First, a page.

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Most Americans think it’s OK to tweak a baby’s genes to prevent disease

A new survey of Americans’ views shows a growing acceptance for some uses of gene editing

newborn baby

BETTERING BABIES  Americans are growing more accepting of altering genes to improve babies’ health, but not to make infants smarter, a new poll indicates.

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Only a day after the first test-tube baby turned 40, a poll about American’s attitudes toward tweaking unborn babies’ genes reveals the hopes and hesitations of being on the brink of the latest reproductive era.

Americans generally favor gene editing, but only for heading off diseases. Boosting intelligence would be “taking medical technology too far,” survey respondents said. (Not that scientists know how to genetically boost intelligence now anyway.) And few people were on board with doing the research necessary to cure disease or up IQ scores — research most likely to involve editing embryos, sperm or eggs because you have to make the changes as early in development as possible for maximum effect.

Even so, the poll — released July 26 by the Pew Research Center — suggests that acceptance for the idea of gene editing is growing as fast as advances in the technology itself. In 2014, people were only just beginning to hear about such molecular scissors as CRISPR/Cas9 or other enzymes being used to cut or alter genes to fix disease-causing variants. A Pew poll that December, while not entirely comparable, found that only 46 percent of Americans contacted said it was appropriate to alter a baby’s genetic makeup to head off disease.

Now we’re living in an age of “three-parent babies” (created by swapping the DNA from a fertilized egg with unhealthy mitochondria into an empty egg with healthy mitochondria) and millions of babies born by in vitro fertilization each year. And last year, scientists successfully edited viable human embryos to repair a version of a gene that leads to heart failure.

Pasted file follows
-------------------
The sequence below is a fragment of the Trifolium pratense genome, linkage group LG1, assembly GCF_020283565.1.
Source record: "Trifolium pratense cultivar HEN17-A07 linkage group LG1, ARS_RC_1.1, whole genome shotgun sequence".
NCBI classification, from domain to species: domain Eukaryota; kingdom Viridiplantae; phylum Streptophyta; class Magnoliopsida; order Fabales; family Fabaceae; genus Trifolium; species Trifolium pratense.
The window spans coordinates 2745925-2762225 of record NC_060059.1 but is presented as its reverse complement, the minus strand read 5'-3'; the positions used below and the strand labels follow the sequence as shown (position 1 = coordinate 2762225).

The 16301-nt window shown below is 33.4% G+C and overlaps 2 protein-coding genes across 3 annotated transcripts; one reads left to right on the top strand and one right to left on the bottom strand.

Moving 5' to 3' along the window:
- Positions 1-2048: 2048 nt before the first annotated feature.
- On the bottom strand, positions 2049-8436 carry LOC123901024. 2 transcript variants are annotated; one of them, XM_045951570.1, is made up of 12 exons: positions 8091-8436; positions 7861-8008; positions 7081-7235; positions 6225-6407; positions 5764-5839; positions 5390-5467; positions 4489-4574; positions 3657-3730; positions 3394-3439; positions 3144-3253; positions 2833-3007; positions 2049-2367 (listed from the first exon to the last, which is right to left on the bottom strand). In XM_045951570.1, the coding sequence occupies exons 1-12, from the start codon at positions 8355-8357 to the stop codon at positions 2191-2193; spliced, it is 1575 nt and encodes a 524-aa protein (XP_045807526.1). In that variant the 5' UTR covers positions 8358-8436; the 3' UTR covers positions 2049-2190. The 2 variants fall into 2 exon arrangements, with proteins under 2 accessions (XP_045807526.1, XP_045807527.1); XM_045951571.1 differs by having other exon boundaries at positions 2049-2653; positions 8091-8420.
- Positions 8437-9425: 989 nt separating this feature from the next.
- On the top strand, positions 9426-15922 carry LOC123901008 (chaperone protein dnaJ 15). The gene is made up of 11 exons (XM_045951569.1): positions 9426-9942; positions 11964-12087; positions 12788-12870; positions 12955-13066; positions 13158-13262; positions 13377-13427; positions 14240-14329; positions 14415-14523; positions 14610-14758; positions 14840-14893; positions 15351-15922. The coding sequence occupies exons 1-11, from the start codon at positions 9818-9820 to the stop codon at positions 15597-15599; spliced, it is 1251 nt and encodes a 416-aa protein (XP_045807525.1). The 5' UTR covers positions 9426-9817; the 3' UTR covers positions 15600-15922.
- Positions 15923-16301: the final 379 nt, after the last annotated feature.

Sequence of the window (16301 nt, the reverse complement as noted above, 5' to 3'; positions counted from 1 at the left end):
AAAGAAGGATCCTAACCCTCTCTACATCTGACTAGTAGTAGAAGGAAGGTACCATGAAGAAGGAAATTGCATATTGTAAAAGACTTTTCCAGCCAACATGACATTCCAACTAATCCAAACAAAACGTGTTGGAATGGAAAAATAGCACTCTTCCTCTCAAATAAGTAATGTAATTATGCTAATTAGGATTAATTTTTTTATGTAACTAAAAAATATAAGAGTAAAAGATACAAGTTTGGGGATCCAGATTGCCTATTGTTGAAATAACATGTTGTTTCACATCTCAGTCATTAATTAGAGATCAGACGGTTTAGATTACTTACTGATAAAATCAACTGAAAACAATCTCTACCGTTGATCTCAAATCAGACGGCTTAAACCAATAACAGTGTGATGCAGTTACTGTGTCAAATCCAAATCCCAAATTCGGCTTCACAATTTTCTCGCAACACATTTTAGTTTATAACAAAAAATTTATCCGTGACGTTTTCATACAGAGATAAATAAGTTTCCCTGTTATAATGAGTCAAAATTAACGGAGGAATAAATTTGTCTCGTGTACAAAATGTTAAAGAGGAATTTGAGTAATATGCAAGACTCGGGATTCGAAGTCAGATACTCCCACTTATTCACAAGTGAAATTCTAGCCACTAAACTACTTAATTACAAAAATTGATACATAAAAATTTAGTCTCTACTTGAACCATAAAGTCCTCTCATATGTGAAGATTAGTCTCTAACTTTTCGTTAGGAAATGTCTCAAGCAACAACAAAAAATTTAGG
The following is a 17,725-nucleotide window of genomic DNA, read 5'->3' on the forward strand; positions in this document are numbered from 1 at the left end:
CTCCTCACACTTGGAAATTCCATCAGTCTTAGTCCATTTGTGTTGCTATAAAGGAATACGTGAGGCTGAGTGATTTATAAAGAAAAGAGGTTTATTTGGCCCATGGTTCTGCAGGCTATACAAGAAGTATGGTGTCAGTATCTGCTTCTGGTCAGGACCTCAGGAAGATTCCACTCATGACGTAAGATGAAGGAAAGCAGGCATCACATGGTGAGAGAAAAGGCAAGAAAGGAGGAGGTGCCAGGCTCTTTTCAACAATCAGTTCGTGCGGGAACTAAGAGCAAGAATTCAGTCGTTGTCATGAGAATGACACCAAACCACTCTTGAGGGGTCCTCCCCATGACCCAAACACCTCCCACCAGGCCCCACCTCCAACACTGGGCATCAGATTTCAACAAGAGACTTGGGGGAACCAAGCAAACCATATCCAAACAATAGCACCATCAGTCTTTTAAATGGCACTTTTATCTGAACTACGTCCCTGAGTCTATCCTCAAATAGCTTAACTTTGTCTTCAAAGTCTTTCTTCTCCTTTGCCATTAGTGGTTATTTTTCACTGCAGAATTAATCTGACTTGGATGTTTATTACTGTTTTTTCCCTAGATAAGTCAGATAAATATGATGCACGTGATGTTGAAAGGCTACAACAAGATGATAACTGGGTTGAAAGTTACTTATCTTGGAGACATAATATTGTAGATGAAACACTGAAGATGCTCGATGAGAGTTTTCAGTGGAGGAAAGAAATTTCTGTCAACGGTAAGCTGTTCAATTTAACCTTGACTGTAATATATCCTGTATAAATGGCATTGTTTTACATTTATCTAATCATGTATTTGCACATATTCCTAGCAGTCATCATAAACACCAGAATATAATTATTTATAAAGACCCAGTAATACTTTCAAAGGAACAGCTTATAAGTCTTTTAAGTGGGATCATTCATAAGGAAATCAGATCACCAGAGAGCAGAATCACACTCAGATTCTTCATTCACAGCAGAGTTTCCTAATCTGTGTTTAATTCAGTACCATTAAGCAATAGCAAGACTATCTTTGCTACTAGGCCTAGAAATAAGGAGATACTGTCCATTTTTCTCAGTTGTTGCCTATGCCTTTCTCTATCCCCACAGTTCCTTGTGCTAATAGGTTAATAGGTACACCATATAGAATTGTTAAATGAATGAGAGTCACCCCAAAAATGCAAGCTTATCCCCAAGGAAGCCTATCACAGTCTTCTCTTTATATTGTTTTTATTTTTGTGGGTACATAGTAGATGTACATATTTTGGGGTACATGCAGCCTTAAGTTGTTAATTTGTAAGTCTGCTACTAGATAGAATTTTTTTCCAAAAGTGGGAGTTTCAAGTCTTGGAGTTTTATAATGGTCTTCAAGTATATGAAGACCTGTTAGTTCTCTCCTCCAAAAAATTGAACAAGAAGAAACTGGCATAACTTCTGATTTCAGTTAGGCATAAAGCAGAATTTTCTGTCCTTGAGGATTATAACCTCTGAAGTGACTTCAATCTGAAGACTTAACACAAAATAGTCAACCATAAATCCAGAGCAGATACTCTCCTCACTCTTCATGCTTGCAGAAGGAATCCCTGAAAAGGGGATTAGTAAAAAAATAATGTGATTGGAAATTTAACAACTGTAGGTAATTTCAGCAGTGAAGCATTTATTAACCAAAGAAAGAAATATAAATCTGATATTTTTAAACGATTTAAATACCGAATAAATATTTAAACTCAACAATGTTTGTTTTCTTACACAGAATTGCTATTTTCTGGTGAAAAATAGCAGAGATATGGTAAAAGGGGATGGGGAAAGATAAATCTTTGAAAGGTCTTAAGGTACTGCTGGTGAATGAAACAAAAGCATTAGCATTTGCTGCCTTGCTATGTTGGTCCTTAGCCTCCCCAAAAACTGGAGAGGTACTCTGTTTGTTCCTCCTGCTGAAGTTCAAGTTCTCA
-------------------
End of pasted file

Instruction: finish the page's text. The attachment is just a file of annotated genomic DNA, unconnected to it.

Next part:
Americans may be getting more comfortable with the technology as they hear more about it. This time around, 72 percent of Americans surveyed favored changing an unborn baby’s genetic makeup to treat a disease or condition that would be present at birth. Pew researchers base the results on answers from 2,537 U.S. adults contacted from April 23 to May 6.

Americans are still not on board with making so-called “designer babies.” In 2014, only 15 percent of Americans thought tweaking genes to make a baby more intelligent was OK. Enhancing intelligence — one of most often cited designer baby options — isn’t much more popular now. Only 19 percent of Americans in the new poll agreed that boosting intelligence was a fitting use of gene-editing, while 80 percent said making smarter babies would be taking medical technology too far.

Take a closer look at the numbers, and you’ll find, not surprisingly, that American’s opinions can vary widely between subgroups.

The more you know

Compared with those who know nothing about gene editing, those familiar with the gene editing were more likely to:

  • Say it is appropriate to cure diseases that would be present at birth (71 percent versus 64 percent unfamiliar with the technology);
  • Believe it will help people live longer, healthier lives (34 percent versus 14 percent);
  • Worry that the technology will lead to inequality if it is only available to the rich (64 percent versus 53 percent);
  • Fear that scientists will deploy the technology before its health consequences are fully understood (54 percent versus 43 percent).

Religion matters

Compared with people who identified themselves as not very religious, highly religious people were:

  • Less likely to support gene editing to correct diseases a baby would have at birth (57 percent versus 82 percent of the less religious respondents);
  • More likely to say using gene editing to boost intelligence crosses a line (93 percent versus 72 percent);
  • Much less likely to support human embryo research (11 percent versus 55 percent).

Scientific knowledge matters, too

People who know a lot about science (as measured by answers to nine general science knowledge questions) were more gung ho about using gene editing than even the general public was. Compared with those with low science knowledge, those in the know were:

  • More likely to say correcting a congenital disease or condition is an appropriate use of  medical technology (86 percent versus 58 percent);
  • More likely to say altering a baby’s genes to reduce the risk of disease later in life was appropriate (71 percent versus 49 percent);
  • Only slightly more accepting of boosting intelligence (24 percent versus 21 percent).

Yet the poll also reveals deep qualms about the type of research needed to make gene editing hopes a reality. The survey doesn’t specify that editing would be done in embryos. But it’s not exactly easy to do gene editing or any other type of therapy on a fetus, so editing embryos, eggs or sperm outside the body may be the most convenient place to start.

Americans are uncomfortable with experimenting on human embryos to make gene editing possible: 65 percent of respondents said if development of gene editing requires experimenting on human embryos, that’s taking medical technology too far.

Some people think the line has already been crossed with researchers in China and Europe editing embryos for research purposes. Others fear it may be impossible to cure some genetic diseases without embryo work. Time will certainly tell, and one day people may celebrate the 40th birthday of the world’s first gene-edited baby.

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